The new Current Account Switching Service in the UK has now been live for four months, and has been accompanied by a pretty impressive marketing campaign – TV ads, radio, print, web and even billboards extolling the virtues of the new service. Individual
banks are also advertising hard to win new customers and keep the ones that they already have. The campaigns are clearly working; according to Payments Council figures, 59% of the public are aware of the service and there were 17% more accounts switched in
the last quarter of 2013 compared to the previous year.
These are impressive figures, but why aren’t they higher? Inertia. Many of us, myself included, have had the same current account provider for most of their adult lives. In a busy life, switching your bank account needs to be easy (which it now is) and
there has to be a really compelling reason to move.
A short taxi ride, coincidentally heading to the Payments Council offices, highlighted the challenge.
“So which part of the evil empire are you visiting, guv?” asked the cabbie. I get this quite a bit; the Payments Council shares an office building with News International. Explaining where I was going prompted him to start talking about his banking arrangements,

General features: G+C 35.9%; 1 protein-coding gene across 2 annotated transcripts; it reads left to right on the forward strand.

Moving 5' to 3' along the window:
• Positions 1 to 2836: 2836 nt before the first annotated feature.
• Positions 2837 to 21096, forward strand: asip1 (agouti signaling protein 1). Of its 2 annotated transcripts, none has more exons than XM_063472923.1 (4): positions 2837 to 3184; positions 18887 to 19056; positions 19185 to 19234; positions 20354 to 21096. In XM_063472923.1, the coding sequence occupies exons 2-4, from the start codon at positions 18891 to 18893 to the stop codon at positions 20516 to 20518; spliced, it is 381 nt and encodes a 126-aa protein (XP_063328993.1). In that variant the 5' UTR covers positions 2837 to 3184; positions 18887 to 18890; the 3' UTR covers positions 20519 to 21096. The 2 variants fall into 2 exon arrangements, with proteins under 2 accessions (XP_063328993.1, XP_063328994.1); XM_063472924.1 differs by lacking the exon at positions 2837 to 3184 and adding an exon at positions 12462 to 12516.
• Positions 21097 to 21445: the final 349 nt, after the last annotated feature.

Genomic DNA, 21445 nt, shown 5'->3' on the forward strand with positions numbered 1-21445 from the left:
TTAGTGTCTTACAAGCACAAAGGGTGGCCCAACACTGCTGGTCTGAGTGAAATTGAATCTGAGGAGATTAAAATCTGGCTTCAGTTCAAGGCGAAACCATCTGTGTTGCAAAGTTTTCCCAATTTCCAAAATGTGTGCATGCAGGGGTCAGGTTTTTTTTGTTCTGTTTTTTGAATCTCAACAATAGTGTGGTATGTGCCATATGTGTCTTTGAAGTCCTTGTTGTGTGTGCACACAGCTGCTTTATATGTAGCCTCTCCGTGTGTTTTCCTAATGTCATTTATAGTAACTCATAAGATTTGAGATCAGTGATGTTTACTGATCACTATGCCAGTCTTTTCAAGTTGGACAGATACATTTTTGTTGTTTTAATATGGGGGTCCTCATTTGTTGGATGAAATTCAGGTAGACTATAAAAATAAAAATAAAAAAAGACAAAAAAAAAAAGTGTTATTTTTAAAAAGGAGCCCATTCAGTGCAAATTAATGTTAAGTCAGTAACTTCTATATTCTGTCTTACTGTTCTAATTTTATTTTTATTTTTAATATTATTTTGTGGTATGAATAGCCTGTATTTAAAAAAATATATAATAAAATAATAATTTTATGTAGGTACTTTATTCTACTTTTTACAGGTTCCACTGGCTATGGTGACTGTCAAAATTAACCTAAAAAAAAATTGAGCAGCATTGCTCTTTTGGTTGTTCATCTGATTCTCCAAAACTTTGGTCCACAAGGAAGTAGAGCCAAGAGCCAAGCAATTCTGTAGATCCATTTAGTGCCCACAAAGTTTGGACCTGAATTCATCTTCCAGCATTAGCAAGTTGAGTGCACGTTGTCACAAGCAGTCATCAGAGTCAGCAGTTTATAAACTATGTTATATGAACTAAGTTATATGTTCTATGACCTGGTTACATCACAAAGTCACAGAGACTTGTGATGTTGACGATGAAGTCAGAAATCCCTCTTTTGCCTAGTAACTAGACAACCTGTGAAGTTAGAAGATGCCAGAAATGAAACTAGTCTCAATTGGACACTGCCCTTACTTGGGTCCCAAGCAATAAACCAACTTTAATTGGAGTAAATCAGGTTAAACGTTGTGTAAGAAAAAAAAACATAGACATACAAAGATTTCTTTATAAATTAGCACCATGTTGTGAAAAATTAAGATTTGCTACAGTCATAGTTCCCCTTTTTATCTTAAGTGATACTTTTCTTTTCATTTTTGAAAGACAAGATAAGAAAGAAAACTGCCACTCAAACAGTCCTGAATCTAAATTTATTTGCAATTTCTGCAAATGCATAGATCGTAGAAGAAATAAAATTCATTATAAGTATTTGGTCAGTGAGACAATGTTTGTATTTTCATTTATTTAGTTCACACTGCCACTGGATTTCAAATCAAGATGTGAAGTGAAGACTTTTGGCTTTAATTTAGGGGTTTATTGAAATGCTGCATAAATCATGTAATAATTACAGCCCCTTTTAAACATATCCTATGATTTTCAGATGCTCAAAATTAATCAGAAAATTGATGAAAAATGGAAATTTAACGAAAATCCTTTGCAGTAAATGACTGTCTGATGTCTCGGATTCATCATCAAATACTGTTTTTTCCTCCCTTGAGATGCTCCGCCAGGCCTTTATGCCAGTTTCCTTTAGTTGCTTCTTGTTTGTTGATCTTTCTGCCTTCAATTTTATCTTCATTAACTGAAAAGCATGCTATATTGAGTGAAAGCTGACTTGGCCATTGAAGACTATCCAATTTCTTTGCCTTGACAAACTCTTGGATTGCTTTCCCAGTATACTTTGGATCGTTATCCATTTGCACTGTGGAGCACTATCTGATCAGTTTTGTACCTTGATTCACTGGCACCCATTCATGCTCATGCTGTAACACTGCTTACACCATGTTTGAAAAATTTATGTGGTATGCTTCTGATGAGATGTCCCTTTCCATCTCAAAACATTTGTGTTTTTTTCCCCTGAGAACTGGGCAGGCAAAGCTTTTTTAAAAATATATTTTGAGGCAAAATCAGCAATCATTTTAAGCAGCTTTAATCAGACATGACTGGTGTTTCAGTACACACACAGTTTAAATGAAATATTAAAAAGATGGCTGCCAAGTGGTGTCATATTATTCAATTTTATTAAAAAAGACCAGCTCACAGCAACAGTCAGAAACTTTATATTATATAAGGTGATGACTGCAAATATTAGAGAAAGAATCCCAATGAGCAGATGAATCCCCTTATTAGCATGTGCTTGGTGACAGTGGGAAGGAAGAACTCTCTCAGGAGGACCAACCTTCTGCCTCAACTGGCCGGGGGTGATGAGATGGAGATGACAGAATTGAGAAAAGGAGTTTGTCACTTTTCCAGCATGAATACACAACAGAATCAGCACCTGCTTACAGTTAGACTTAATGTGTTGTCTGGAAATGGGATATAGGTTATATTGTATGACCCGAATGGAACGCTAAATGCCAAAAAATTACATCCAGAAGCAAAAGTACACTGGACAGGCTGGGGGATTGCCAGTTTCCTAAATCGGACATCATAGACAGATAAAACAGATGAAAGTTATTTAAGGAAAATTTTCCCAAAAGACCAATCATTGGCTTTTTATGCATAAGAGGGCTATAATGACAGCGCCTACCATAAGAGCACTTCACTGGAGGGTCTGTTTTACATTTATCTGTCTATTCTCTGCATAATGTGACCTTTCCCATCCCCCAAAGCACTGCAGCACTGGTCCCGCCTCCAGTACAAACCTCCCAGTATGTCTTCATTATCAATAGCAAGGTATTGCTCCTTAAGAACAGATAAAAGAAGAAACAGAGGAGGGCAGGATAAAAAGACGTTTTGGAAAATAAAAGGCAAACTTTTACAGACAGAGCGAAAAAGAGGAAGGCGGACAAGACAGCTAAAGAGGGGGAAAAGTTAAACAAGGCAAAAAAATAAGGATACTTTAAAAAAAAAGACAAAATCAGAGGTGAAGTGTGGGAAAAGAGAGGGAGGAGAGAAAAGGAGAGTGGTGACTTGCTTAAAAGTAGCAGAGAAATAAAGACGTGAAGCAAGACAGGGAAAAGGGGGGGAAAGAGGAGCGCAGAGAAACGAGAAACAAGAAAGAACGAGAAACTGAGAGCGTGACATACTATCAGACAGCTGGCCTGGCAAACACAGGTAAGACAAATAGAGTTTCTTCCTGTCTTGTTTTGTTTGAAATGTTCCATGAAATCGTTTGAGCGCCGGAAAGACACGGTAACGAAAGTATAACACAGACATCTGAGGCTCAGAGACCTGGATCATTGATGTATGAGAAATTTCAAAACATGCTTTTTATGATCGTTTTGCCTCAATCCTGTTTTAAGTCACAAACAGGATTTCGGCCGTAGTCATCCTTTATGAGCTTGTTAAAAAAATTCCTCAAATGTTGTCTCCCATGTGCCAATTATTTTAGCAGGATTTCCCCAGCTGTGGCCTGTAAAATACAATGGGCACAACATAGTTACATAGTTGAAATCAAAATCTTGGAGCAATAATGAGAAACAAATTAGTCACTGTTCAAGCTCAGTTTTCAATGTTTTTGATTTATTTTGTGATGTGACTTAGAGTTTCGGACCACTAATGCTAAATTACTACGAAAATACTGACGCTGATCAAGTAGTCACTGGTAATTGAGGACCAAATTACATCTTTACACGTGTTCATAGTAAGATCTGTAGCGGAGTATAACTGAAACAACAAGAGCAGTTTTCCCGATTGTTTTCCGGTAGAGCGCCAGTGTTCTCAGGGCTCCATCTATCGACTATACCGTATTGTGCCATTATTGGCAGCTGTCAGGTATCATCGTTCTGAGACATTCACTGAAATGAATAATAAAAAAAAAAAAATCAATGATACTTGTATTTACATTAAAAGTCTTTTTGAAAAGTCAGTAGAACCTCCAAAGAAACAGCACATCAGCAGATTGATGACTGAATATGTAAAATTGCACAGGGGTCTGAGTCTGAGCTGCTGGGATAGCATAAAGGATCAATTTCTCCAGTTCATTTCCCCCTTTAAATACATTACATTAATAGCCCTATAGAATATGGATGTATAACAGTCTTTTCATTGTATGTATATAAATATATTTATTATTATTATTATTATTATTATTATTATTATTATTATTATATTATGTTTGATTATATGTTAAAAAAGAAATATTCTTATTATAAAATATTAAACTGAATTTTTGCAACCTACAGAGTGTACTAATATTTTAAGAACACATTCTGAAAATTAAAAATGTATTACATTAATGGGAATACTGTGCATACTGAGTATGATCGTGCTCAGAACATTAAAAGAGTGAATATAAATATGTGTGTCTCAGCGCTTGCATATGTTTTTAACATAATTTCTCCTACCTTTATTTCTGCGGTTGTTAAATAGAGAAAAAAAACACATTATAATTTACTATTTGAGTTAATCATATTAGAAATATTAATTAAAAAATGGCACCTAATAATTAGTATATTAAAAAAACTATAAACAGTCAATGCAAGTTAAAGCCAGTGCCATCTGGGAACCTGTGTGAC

which again happens quite often (for a couple of years it used to prompt a tirade about cheques).
“I’ve been with Lloyds Bank since I was 18, and I thought about switching to Abbey National’s 123” he said. At a stroke this shows some of the challenges; he had been with his bank forever, and despite Santander spending an heroic amount of money on branding
there is still a reasonable slice of the populace that hasn’t noticed that the dear old Abbey is no longer with us.
So why didn’t he switch?
“I’ve got people in Italy I pay every month” he said (I didn’t ask). “With Lloyds I just do it online – it’s dead easy and only costs me a tenner, although they probably get me on the rates. If I go to Abbey I’d have to go into a branch to do it”
And that was it. One particular service offering was enough to tip the balance back in favour of him staying with the bank he has always had. So the challenge to banks is huge: offer a really compelling commercial incentive and also do everything that
the other bank does, and you may just have enough to overcome the inertia that stops people switching. So there needs to be something else; banks need to offer new services that make them stand out from the rest.
Clearly this isn’t a representative sample of the population or even of London cabbies, but it’s a great illustration. Things will improve over time; the more people that switch easily and tell their friends, the more likely it is that other people will
switch. But the greatest driver to switching will be when banks start to offer better and more innovative services to get us changing the habits of a lifetime.